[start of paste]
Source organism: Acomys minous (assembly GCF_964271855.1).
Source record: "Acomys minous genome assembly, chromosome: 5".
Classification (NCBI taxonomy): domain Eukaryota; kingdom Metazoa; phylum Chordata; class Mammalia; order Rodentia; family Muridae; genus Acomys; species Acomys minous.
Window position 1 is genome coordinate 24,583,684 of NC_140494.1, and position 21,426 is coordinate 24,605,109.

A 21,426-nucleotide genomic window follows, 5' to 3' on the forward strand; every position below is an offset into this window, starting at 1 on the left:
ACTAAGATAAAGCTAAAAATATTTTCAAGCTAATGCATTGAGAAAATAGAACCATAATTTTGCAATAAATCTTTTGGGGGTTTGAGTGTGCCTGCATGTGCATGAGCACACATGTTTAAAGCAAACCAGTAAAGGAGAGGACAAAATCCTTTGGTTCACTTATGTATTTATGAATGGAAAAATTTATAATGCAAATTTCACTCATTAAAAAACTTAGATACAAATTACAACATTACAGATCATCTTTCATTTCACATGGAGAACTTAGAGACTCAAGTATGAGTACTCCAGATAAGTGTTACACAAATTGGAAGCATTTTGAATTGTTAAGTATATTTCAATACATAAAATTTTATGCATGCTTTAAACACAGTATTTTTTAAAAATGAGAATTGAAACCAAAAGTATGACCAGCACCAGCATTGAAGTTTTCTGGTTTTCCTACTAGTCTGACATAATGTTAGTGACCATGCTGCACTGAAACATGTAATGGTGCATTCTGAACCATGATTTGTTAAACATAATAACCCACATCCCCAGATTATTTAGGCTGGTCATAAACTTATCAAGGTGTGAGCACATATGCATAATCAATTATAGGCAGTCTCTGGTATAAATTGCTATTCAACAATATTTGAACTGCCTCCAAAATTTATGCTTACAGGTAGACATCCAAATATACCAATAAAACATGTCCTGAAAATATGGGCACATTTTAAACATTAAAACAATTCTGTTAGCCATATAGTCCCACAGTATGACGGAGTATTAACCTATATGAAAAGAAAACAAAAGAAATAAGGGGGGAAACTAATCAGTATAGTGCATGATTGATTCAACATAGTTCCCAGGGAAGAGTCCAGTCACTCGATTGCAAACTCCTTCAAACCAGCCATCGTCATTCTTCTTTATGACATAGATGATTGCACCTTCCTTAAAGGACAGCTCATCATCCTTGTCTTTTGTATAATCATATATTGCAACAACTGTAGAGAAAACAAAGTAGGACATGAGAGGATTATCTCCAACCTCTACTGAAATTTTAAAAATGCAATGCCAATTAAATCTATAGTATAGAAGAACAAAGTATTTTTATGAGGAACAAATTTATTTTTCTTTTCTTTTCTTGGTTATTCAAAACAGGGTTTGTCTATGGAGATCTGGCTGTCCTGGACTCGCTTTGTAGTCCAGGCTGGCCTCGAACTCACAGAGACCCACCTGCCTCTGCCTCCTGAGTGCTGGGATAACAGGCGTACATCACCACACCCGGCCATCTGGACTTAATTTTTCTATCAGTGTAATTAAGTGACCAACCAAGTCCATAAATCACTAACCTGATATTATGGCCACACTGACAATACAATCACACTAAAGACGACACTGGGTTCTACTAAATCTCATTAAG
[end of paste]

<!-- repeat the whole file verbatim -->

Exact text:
Source organism: Acomys minous (assembly GCF_964271855.1).
Source record: "Acomys minous genome assembly, chromosome: 5".
Classification (NCBI taxonomy): domain Eukaryota; kingdom Metazoa; phylum Chordata; class Mammalia; order Rodentia; family Muridae; genus Acomys; species Acomys minous.
Window position 1 is genome coordinate 24,583,684 of NC_140494.1, and position 21,426 is coordinate 24,605,109.

A 21,426-nucleotide genomic window follows, 5' to 3' on the forward strand; every position below is an offset into this window, starting at 1 on the left:
ACTAAGATAAAGCTAAAAATATTTTCAAGCTAATGCATTGAGAAAATAGAACCATAATTTTGCAATAAATCTTTTGGGGGTTTGAGTGTGCCTGCATGTGCATGAGCACACATGTTTAAAGCAAACCAGTAAAGGAGAGGACAAAATCCTTTGGTTCACTTATGTATTTATGAATGGAAAAATTTATAATGCAAATTTCACTCATTAAAAAACTTAGATACAAATTACAACATTACAGATCATCTTTCATTTCACATGGAGAACTTAGAGACTCAAGTATGAGTACTCCAGATAAGTGTTACACAAATTGGAAGCATTTTGAATTGTTAAGTATATTTCAATACATAAAATTTTATGCATGCTTTAAACACAGTATTTTTTAAAAATGAGAATTGAAACCAAAAGTATGACCAGCACCAGCATTGAAGTTTTCTGGTTTTCCTACTAGTCTGACATAATGTTAGTGACCATGCTGCACTGAAACATGTAATGGTGCATTCTGAACCATGATTTGTTAAACATAATAACCCACATCCCCAGATTATTTAGGCTGGTCATAAACTTATCAAGGTGTGAGCACATATGCATAATCAATTATAGGCAGTCTCTGGTATAAATTGCTATTCAACAATATTTGAACTGCCTCCAAAATTTATGCTTACAGGTAGACATCCAAATATACCAATAAAACATGTCCTGAAAATATGGGCACATTTTAAACATTAAAACAATTCTGTTAGCCATATAGTCCCACAGTATGACGGAGTATTAACCTATATGAAAAGAAAACAAAAGAAATAAGGGGGGAAACTAATCAGTATAGTGCATGATTGATTCAACATAGTTCCCAGGGAAGAGTCCAGTCACTCGATTGCAAACTCCTTCAAACCAGCCATCGTCATTCTTCTTTATGACATAGATGATTGCACCTTCCTTAAAGGACAGCTCATCATCCTTGTCTTTTGTATAATCATATATTGCAACAACTGTAGAGAAAACAAAGTAGGACATGAGAGGATTATCTCCAACCTCTACTGAAATTTTAAAAATGCAATGCCAATTAAATCTATAGTATAGAAGAACAAAGTATTTTTATGAGGAACAAATTTATTTTTCTTTTCTTTTCTTGGTTATTCAAAACAGGGTTTGTCTATGGAGATCTGGCTGTCCTGGACTCGCTTTGTAGTCCAGGCTGGCCTCGAACTCACAGAGACCCACCTGCCTCTGCCTCCTGAGTGCTGGGATAACAGGCGTACATCACCACACCCGGCCATCTGGACTTAATTTTTCTATCAGTGTAATTAAGTGACCAACCAAGTCCATAAATCACTAACCTGATATTATGGCCACACTGACAATACAATCACACTAAAGACGACACTGGGTTCTACTAAATCTCATTAAG